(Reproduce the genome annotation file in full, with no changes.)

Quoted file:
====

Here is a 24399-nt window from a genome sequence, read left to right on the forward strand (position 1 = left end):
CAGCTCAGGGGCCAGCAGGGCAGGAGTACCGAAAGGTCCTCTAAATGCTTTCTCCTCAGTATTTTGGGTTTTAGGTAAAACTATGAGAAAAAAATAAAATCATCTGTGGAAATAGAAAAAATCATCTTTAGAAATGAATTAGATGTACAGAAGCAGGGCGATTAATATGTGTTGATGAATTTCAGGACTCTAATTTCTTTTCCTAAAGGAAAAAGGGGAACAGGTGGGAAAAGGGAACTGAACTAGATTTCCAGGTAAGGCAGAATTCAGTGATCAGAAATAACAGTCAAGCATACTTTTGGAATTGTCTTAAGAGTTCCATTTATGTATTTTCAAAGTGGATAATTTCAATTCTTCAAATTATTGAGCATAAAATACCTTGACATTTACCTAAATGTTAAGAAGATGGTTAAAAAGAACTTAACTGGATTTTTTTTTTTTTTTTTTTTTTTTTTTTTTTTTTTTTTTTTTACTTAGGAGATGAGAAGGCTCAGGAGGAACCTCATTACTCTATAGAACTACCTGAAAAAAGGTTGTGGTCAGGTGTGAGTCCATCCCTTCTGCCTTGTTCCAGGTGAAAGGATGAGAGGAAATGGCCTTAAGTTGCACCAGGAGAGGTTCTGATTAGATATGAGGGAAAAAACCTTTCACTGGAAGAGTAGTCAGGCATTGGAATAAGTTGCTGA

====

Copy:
Here is a 24399-nt window from a genome sequence, read left to right on the forward strand (position 1 = left end):
CAGCTCAGGGGCCAGCAGGGCAGGAGTACCGAAAGGTCCTCTAAATGCTTTCTCCTCAGTATTTTGGGTTTTAGGTAAAACTATGAGAAAAAAATAAAATCATCTGTGGAAATAGAAAAAATCATCTTTAGAAATGAATTAGATGTACAGAAGCAGGGCGATTAATATGTGTTGATGAATTTCAGGACTCTAATTTCTTTTCCTAAAGGAAAAAGGGGAACAGGTGGGAAAAGGGAACTGAACTAGATTTCCAGGTAAGGCAGAATTCAGTGATCAGAAATAACAGTCAAGCATACTTTTGGAATTGTCTTAAGAGTTCCATTTATGTATTTTCAAAGTGGATAATTTCAATTCTTCAAATTATTGAGCATAAAATACCTTGACATTTACCTAAATGTTAAGAAGATGGTTAAAAAGAACTTAACTGGATTTTTTTTTTTTTTTTTTTTTTTTTTTTTTTTTTTTTTTTTTACTTAGGAGATGAGAAGGCTCAGGAGGAACCTCATTACTCTATAGAACTACCTGAAAAAAGGTTGTGGTCAGGTGTGAGTCCATCCCTTCTGCCTTGTTCCAGGTGAAAGGATGAGAGGAAATGGCCTTAAGTTGCACCAGGAGAGGTTCTGATTAGATATGAGGGAAAAAACCTTTCACTGGAAGAGTAGTCAGGCATTGGAATAAGTTGCTGA